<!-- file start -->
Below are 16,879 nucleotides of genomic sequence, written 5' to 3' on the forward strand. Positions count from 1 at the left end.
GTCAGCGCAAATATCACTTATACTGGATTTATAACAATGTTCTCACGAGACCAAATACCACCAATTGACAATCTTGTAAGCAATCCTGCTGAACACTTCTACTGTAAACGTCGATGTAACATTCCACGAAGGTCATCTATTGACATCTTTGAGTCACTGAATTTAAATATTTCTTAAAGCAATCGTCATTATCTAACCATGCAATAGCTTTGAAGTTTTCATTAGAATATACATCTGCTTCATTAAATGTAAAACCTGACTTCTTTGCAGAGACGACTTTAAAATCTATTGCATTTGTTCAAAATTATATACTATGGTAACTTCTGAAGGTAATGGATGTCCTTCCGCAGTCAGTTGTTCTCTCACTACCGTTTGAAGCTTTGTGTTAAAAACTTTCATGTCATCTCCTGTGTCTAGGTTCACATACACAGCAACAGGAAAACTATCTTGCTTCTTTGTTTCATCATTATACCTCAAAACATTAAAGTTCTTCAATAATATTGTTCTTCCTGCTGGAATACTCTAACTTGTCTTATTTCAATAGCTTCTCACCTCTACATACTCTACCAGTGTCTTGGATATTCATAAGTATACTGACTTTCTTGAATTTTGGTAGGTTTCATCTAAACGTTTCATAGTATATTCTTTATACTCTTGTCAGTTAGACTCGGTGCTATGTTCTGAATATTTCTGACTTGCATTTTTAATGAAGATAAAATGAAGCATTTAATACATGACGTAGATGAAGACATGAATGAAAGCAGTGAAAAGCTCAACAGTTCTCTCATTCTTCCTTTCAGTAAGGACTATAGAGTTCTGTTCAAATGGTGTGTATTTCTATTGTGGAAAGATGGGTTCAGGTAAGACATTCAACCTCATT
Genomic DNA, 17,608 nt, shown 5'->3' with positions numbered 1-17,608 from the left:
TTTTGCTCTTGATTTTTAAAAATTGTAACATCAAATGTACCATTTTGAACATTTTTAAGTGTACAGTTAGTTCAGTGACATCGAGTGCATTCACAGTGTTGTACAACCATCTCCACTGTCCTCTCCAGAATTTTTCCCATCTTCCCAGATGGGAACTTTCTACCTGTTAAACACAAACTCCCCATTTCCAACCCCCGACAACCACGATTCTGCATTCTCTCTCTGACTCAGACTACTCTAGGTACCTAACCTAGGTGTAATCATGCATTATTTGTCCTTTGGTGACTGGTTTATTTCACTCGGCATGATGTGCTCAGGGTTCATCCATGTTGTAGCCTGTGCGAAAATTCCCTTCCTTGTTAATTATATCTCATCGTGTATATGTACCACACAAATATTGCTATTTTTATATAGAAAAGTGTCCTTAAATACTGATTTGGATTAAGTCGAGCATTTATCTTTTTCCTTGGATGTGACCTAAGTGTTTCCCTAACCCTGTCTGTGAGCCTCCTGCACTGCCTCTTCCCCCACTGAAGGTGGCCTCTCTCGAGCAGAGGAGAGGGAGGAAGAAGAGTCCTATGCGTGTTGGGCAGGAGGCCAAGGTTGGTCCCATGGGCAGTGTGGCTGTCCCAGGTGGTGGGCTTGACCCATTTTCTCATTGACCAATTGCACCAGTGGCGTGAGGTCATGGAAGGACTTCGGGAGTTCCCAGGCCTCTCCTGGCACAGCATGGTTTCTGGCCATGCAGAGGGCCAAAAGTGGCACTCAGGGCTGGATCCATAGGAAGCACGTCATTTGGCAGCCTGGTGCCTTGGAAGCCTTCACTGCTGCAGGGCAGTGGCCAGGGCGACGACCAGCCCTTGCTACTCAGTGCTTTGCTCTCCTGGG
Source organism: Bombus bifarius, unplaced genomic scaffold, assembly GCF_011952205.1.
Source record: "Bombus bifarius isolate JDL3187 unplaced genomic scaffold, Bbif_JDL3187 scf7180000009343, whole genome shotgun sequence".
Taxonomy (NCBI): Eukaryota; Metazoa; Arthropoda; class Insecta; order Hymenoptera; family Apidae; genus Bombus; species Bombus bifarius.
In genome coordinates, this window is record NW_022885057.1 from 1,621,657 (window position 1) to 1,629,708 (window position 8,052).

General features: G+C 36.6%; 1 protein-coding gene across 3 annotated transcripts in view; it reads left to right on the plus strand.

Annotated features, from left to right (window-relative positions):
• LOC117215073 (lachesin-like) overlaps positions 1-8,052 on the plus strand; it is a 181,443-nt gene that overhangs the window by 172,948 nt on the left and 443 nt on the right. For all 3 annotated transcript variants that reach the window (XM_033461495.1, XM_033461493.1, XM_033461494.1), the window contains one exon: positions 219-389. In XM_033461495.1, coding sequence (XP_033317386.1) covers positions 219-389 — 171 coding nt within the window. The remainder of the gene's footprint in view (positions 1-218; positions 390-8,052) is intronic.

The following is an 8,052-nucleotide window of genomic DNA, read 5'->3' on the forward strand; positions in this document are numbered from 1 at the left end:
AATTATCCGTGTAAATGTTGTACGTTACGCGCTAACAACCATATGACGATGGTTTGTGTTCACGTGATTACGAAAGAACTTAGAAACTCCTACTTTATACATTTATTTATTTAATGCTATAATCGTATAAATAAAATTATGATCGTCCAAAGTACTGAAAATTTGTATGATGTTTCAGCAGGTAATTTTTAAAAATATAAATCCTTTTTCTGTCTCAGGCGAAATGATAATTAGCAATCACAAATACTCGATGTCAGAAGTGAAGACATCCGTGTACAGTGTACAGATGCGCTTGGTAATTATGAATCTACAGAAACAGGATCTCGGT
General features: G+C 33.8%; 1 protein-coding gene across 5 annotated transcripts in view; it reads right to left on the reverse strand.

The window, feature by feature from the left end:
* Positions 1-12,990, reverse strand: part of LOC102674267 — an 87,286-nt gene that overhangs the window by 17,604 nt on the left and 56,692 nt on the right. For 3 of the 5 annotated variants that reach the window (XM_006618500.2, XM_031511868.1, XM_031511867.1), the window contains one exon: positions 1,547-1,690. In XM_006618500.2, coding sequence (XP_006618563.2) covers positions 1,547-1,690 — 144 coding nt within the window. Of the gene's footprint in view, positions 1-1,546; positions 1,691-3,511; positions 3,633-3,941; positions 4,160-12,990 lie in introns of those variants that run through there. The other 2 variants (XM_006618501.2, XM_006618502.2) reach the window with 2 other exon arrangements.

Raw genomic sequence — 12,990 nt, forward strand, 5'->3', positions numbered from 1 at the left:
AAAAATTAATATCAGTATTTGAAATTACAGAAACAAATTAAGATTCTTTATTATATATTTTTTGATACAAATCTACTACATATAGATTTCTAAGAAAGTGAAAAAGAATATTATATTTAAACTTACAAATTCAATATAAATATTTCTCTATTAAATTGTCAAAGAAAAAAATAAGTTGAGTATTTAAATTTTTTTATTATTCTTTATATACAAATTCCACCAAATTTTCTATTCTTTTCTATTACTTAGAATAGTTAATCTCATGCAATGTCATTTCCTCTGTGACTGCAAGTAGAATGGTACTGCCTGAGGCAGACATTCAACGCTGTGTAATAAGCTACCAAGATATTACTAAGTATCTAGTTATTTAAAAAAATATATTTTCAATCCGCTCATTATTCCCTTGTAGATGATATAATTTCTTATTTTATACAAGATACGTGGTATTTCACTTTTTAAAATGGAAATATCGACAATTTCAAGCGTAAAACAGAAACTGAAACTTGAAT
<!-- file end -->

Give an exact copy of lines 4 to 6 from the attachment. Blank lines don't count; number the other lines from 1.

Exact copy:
TTTTGCTCTTGATTTTTAAAAATTGTAACATCAAATGTACCATTTTGAACATTTTTAAGTGTACAGTTAGTTCAGTGACATCGAGTGCATTCACAGTGTTGTACAACCATCTCCACTGTCCTCTCCAGAATTTTTCCCATCTTCCCAGATGGGAACTTTCTACCTGTTAAACACAAACTCCCCATTTCCAACCCCCGACAACCACGATTCTGCATTCTCTCTCTGACTCAGACTACTCTAGGTACCTAACCTAGGTGTAATCATGCATTATTTGTCCTTTGGTGACTGGTTTATTTCACTCGGCATGATGTGCTCAGGGTTCATCCATGTTGTAGCCTGTGCGAAAATTCCCTTCCTTGTTAATTATATCTCATCGTGTATATGTACCACACAAATATTGCTATTTTTATATAGAAAAGTGTCCTTAAATACTGATTTGGATTAAGTCGAGCATTTATCTTTTTCCTTGGATGTGACCTAAGTGTTTCCCTAACCCTGTCTGTGAGCCTCCTGCACTGCCTCTTCCCCCACTGAAGGTGGCCTCTCTCGAGCAGAGGAGAGGGAGGAAGAAGAGTCCTATGCGTGTTGGGCAGGAGGCCAAGGTTGGTCCCATGGGCAGTGTGGCTGTCCCAGGTGGTGGGCTTGACCCATTTTCTCATTGACCAATTGCACCAGTGGCGTGAGGTCATGGAAGGACTTCGGGAGTTCCCAGGCCTCTCCTGGCACAGCATGGTTTCTGGCCATGCAGAGGGCCAAAAGTGGCACTCAGGGCTGGATCCATAGGAAGCACGTCATTTGGCAGCCTGGTGCCTTGGAAGCCTTCACTGCTGCAGGGCAGTGGCCAGGGCGACGACCAGCCCTTGCTACTCAGTGCTTTGCTCTCCTGGG
Source organism: Bombus bifarius, unplaced genomic scaffold, assembly GCF_011952205.1.
Source record: "Bombus bifarius isolate JDL3187 unplaced genomic scaffold, Bbif_JDL3187 scf7180000009343, whole genome shotgun sequence".